When you purchase a property, you can sometimes be taking on more than the bricks and mortar you see in front of you. If there are unpaid loans on the property, liens on it, or litigation against its previous owner, it’s much better for you to learn the details of them before you sign on the dotted line.

Real estate attorneys know how to conduct the proper research into issues like these and ensure you don’t end up getting any nasty surprises once it’s too late.

Interacting With the Authorities

Real estate transactions often require interactions with various authorities, including local government offices, zoning boards, and tax agencies. These can get time-consuming, and your failure to keep up with the various requirements you’ll face will result in delays in the processing of your transaction.

Your real estate attorney can manage these interactions on your behalf. In cases where special approvals are needed, or where there is an objection to some aspect of your transaction, your attorney can represent you in court hearings or meetings with officials. This representation is particularly valuable when it comes to large, complex transactions, or when you have to deal with stringent government regulations.

Disputes and Mediation

Real estate transactions that don’t work out as expected commonly involve litigation, as do landlord/tenant relationships that turn sour. If this happens to you, you’ll want to work with a real estate lawyer who has a proven track record of effective dispute resolution on behalf of clients.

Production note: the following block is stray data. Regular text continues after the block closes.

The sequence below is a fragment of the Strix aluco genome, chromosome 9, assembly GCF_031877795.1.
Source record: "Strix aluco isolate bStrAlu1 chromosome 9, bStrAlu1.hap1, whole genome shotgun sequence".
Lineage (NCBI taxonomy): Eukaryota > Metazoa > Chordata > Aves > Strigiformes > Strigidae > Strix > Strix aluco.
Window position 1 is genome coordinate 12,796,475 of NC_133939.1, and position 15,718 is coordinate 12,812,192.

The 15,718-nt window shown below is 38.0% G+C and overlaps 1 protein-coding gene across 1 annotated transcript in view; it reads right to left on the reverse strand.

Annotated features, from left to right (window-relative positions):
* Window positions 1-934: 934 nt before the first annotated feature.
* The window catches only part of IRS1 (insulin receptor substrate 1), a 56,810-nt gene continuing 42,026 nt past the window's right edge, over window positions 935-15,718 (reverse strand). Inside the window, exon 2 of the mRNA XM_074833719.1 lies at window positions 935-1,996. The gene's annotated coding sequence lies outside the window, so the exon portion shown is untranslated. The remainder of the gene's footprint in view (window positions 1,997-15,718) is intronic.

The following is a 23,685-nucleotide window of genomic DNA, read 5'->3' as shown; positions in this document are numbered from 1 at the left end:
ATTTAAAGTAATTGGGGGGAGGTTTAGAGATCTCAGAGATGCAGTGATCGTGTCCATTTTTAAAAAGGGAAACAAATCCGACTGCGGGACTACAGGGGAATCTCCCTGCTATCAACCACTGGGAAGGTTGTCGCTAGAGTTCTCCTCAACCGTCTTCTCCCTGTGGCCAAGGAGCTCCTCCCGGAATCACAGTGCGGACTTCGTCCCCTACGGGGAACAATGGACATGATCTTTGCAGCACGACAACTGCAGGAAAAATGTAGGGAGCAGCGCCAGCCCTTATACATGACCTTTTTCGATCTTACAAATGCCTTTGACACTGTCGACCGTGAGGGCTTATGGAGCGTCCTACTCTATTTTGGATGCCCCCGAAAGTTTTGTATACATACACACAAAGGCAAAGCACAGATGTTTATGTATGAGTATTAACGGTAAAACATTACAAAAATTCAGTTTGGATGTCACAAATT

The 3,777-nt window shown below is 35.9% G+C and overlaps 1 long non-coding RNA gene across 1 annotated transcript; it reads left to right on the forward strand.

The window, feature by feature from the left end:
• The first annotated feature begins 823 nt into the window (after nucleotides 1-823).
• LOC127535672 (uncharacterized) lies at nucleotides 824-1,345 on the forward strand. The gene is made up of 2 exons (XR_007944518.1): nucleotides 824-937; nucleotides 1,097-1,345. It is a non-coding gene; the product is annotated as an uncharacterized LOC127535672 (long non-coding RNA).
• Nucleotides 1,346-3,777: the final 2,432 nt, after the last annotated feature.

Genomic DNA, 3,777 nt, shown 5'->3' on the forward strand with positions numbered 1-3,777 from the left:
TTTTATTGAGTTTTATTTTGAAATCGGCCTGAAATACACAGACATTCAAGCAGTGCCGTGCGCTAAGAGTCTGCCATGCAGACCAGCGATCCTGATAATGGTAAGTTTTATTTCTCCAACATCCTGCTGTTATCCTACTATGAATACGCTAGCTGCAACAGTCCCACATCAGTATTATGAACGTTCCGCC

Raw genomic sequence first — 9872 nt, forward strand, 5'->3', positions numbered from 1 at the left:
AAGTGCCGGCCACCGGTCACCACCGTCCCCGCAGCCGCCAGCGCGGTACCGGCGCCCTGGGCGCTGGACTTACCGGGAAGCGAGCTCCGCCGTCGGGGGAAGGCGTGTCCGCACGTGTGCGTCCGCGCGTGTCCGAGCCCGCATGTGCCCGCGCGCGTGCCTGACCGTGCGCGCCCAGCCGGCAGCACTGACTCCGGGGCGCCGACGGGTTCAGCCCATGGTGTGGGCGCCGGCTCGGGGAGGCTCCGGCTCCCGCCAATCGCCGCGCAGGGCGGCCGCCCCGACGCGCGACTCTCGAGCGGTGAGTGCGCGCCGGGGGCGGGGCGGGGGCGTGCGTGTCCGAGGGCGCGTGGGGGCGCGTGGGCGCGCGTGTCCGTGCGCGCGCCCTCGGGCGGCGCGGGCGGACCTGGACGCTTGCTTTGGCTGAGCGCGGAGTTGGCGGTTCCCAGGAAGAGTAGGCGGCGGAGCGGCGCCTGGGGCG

Your lawyer can draft legal pleadings with judges, participate in hearings and trials, bargain with opposing counsel, work out settlement agreements, and file appeals.

An attorney will also be able to advise you on whether mediation could be a workable alternative to litigation in the event of a dispute. When you pursue litigation, a judge decides the outcome of your case based on their limited knowledge of your circumstances and your dispute. With mediation, on the other hand, the power to settle the score rests with you and the other party; a neutral third party (the mediator) helps you to understand the relevant issues and find common ground, but never hands down any binding decisions in the way a judge does. This is a more agreeable and productive solution for many people.

The right decision here will depend on various factors, including your relationship with the other party to your real estate contract, the value of the deal, and the strength of your case. Your attorney will be able to analyze all these factors for you and point you in the right direction.

Dickson Frohlich Phillips Burgess: Your Trusted Real Estate Attorneys

With nearly three decades of combined experience in the Seattle and Tacoma markets, the real estate attorneys at Dickson Frohlich Phillips Burgess are ready to help you with any property issue you may have.

If you need a high-quality, cost-effective service and innovative legal solutions, you can count on us.

Contact us today for a phone consultation at (253) 572-1000 if you’re in Tacoma, or (206) 621-1110 if you’re in Seattle.

For more options to contact Dickson Frohlich Phillips Burgess, visit our Contact Us page.